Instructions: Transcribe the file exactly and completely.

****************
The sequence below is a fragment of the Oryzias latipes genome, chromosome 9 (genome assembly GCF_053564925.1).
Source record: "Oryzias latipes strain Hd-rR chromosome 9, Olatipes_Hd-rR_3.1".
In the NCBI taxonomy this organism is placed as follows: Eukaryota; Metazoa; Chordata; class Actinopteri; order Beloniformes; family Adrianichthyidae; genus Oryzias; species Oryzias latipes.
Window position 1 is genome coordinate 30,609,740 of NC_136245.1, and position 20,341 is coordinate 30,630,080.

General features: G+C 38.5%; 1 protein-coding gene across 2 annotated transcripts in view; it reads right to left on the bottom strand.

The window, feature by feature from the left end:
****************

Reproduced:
The sequence below is a fragment of the Oryzias latipes genome, chromosome 9 (genome assembly GCF_053564925.1).
Source record: "Oryzias latipes strain Hd-rR chromosome 9, Olatipes_Hd-rR_3.1".
In the NCBI taxonomy this organism is placed as follows: Eukaryota; Metazoa; Chordata; class Actinopteri; order Beloniformes; family Adrianichthyidae; genus Oryzias; species Oryzias latipes.
Window position 1 is genome coordinate 30,609,740 of NC_136245.1, and position 20,341 is coordinate 30,630,080.

General features: G+C 38.5%; 1 protein-coding gene across 2 annotated transcripts in view; it reads right to left on the bottom strand.

The window, feature by feature from the left end: